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Themesicon: navigation pathCyborg Bodiesicon: navigation pathUnruly Bodies
Performing the Border (Biemann, Ursula), 1999Writing Desire (Biemann, Ursula), 2000Remote Sensing (Biemann, Ursula)

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«Performing the Border,» «Writing Desire» and «Remote Sensing » she shows, to use Saskia Sassen's words, women as the users of the transnational bridges built by international capital, she shows female bodies as mobile bodies, as bodies in movement in two senses of word: As bodies that are being exploited in a new way due to their new mobility, as well as bodies that are capable of discovering new avenues.

Using the example of the strategic significance of the Mexican border town of Ciuad Juarez, in «Performing the Border» Biemann discusses the fact that this town with its maquiladoras [8] is both a place where women are exploited in an age of transnational high-tech concerns, as well as a space in general for the construction of bodies, genders, identities, nations and borders. Maps, fences, digitalized border landscapes and monitoring technologies visualize the territorial North-South construct and draw parallels between it and Biemann's verbal implication of the body monitoring and surveillance the women are subjected to at their workplaces. An aesthetics of mobility and fluctuation—concepts which characterize the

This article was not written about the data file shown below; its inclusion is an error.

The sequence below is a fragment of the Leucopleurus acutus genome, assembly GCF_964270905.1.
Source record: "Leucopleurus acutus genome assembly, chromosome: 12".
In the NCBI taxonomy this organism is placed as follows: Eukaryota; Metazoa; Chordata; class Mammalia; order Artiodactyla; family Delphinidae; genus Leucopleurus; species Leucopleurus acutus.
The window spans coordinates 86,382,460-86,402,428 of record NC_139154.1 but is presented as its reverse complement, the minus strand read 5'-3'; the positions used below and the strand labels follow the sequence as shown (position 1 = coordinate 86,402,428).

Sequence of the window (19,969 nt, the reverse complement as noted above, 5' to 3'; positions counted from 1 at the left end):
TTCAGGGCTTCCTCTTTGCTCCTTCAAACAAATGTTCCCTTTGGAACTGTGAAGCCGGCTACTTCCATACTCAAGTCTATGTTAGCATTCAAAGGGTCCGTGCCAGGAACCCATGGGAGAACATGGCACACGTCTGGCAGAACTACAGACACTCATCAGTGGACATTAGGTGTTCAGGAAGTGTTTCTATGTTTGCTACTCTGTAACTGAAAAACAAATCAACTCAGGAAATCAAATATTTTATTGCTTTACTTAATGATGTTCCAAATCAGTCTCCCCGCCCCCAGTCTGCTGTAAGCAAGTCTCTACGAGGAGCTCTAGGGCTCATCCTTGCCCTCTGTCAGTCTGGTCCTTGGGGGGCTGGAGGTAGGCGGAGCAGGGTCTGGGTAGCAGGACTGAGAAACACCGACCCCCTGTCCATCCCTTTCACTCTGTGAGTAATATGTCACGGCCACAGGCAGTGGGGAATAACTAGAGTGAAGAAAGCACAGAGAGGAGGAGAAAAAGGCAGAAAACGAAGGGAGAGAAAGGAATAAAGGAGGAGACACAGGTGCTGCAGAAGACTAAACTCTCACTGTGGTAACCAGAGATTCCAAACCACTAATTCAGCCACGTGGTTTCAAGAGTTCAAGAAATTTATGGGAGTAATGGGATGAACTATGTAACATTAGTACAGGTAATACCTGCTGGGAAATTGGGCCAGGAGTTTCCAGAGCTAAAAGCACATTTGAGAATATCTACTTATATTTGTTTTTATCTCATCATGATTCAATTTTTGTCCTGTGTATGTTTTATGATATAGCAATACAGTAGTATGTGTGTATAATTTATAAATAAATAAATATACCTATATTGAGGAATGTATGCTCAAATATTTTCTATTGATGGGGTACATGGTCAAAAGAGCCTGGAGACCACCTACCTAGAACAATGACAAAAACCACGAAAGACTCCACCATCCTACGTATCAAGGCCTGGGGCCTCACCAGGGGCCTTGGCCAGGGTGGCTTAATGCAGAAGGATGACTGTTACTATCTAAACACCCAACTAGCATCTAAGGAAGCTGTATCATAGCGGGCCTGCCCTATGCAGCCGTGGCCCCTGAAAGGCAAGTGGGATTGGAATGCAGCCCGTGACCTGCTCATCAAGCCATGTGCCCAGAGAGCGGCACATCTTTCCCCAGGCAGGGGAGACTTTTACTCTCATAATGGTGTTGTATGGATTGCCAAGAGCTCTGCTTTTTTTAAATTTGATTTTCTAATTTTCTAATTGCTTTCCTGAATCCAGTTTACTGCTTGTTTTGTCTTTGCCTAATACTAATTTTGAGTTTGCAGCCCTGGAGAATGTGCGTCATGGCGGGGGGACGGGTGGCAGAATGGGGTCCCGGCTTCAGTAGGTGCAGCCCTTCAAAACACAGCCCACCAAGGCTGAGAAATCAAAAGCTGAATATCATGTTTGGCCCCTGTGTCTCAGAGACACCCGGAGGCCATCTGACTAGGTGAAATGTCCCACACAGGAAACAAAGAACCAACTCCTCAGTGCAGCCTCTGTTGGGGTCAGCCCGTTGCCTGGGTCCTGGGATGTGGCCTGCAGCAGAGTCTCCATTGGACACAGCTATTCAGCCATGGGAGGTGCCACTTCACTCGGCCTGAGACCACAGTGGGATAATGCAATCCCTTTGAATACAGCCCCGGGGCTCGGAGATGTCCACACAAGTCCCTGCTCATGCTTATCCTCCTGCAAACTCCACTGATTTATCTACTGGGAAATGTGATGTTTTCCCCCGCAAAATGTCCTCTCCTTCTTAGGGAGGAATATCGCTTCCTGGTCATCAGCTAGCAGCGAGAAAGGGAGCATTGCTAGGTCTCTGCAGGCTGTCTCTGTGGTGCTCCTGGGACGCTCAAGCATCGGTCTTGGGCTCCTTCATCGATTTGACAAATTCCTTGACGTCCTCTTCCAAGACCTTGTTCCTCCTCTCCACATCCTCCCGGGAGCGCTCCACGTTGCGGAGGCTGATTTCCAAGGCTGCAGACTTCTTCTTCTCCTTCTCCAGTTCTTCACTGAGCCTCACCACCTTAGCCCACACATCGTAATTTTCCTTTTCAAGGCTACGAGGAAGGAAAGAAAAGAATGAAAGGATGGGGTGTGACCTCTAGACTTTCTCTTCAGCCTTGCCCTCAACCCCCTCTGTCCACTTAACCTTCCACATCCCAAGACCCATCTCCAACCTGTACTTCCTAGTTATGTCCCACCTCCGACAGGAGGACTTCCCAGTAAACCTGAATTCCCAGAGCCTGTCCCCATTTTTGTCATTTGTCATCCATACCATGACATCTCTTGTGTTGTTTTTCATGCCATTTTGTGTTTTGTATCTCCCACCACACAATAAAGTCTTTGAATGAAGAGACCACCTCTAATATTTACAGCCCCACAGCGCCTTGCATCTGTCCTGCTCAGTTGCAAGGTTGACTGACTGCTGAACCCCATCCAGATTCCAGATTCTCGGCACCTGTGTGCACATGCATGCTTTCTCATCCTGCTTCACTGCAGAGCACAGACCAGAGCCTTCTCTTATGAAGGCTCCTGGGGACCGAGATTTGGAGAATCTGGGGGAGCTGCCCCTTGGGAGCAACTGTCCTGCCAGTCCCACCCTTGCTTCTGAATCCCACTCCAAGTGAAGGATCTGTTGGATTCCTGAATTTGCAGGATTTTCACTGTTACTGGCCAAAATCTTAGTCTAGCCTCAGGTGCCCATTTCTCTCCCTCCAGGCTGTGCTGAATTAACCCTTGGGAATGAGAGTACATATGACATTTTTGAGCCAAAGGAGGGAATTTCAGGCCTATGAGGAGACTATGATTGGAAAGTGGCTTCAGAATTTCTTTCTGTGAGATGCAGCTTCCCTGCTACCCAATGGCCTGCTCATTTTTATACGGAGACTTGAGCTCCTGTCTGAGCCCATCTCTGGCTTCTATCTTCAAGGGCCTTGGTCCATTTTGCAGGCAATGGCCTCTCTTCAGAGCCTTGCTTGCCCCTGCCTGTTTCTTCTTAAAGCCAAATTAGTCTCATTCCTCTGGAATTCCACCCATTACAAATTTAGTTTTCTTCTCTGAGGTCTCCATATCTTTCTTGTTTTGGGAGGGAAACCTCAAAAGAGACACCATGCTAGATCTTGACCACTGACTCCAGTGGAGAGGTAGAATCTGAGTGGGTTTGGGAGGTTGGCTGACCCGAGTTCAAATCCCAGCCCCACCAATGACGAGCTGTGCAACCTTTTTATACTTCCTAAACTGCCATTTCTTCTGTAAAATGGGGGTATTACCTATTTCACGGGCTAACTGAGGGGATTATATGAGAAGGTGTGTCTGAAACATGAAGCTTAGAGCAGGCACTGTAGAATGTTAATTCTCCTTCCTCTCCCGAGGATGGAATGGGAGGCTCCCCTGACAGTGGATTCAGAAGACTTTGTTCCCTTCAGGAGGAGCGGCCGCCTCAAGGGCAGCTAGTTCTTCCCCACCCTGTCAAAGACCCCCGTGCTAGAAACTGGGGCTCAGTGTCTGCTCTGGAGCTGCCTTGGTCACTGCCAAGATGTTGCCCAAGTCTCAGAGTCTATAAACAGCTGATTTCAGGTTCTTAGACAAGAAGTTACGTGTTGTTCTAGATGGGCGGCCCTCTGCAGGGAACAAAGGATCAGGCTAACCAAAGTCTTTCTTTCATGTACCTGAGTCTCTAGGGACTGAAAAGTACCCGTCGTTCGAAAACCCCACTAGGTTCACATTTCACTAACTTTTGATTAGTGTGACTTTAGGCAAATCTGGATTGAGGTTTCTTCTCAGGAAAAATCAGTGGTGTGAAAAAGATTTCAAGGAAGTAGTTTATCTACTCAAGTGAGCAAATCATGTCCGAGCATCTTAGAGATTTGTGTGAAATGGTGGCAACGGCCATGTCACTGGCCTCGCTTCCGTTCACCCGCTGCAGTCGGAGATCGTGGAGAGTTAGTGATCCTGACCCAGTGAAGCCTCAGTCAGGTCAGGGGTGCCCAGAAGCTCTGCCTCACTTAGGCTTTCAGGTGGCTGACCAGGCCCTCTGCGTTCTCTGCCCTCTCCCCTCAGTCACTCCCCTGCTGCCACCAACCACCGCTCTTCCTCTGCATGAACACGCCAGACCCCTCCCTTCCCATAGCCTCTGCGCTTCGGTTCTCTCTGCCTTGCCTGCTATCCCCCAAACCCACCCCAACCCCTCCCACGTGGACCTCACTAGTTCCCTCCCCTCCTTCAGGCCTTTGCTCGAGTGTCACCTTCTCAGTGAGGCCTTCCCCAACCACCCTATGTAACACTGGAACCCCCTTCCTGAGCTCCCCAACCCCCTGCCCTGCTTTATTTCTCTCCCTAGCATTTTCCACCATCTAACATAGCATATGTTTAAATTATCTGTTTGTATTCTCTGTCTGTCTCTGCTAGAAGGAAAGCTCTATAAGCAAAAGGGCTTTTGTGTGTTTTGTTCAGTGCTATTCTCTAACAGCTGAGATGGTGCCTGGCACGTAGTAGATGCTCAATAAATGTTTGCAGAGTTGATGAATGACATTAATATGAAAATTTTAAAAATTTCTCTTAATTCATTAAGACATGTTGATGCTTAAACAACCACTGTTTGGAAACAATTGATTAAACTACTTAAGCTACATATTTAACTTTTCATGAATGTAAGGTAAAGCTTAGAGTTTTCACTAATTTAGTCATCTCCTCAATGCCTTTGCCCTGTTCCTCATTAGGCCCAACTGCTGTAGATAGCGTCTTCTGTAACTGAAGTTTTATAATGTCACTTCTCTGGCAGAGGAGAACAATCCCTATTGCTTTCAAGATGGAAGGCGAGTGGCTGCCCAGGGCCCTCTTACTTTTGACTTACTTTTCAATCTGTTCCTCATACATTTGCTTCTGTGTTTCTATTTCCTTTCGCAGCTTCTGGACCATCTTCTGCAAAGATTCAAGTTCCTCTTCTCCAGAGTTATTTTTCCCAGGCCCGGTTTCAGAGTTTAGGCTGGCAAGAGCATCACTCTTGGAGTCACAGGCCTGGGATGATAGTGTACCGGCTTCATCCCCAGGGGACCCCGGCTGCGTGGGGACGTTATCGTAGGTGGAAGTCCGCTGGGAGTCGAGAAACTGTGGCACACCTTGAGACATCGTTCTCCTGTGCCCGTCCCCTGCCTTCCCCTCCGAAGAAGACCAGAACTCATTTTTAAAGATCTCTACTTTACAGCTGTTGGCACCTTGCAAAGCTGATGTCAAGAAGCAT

discourse on migration, transnational capital, and industrialization—sets the video's visual rhythm, which is slackened only by intercutting of theoreticians and activists seated and speaking before the camera. The video begins with the camera's view out the window of a moving car; it ends with dancing bodies. In between we see the flux of the female masses streaming into the maquiladora, the morning bus rides, the cars and horsemen in the desert, the exhumation of corpses, the flickering television images, the virtual detonations of mine fields, the ride along the 5000-mile border, the drifting inflatable boat, the captions, the woman washing clothes by hand, the little girl walking down the street: «She is still a girl. Can she find a way to steer through these cultural ruptures?» asks the off-camera female voice. The movement of the camera, film montage, and people can be seen as the aesthetic choreographing of a discourse of migration and capital flow, a discourse that with the help of this common element manages to coordinate the different spheres and thus structurally synchronize them: the rhythm of the assembly line; the flow of the financing capital from the North; the people from the South; the

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